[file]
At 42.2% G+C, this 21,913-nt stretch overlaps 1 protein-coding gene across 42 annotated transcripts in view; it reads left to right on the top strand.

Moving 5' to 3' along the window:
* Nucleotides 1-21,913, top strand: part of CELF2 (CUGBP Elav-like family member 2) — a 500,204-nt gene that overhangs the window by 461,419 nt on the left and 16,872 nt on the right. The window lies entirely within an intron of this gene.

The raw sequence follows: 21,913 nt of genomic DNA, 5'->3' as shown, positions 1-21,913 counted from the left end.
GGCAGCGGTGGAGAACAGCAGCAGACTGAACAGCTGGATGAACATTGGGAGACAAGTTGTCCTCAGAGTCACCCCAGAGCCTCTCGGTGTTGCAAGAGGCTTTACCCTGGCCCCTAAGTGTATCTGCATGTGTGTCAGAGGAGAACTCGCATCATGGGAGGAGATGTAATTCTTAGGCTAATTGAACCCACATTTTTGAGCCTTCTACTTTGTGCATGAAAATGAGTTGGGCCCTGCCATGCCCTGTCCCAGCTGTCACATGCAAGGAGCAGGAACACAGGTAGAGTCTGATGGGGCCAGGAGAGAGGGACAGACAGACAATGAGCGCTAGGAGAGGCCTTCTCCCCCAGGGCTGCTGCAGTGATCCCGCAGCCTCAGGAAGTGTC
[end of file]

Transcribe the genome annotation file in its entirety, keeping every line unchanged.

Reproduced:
At 42.2% G+C, this 21,913-nt stretch overlaps 1 protein-coding gene across 42 annotated transcripts in view; it reads left to right on the top strand.

Moving 5' to 3' along the window:
* Nucleotides 1-21,913, top strand: part of CELF2 (CUGBP Elav-like family member 2) — a 500,204-nt gene that overhangs the window by 461,419 nt on the left and 16,872 nt on the right. The window lies entirely within an intron of this gene.

The raw sequence follows: 21,913 nt of genomic DNA, 5'->3' as shown, positions 1-21,913 counted from the left end.
GGCAGCGGTGGAGAACAGCAGCAGACTGAACAGCTGGATGAACATTGGGAGACAAGTTGTCCTCAGAGTCACCCCAGAGCCTCTCGGTGTTGCAAGAGGCTTTACCCTGGCCCCTAAGTGTATCTGCATGTGTGTCAGAGGAGAACTCGCATCATGGGAGGAGATGTAATTCTTAGGCTAATTGAACCCACATTTTTGAGCCTTCTACTTTGTGCATGAAAATGAGTTGGGCCCTGCCATGCCCTGTCCCAGCTGTCACATGCAAGGAGCAGGAACACAGGTAGAGTCTGATGGGGCCAGGAGAGAGGGACAGACAGACAATGAGCGCTAGGAGAGGCCTTCTCCCCCAGGGCTGCTGCAGTGATCCCGCAGCCTCAGGAAGTGTC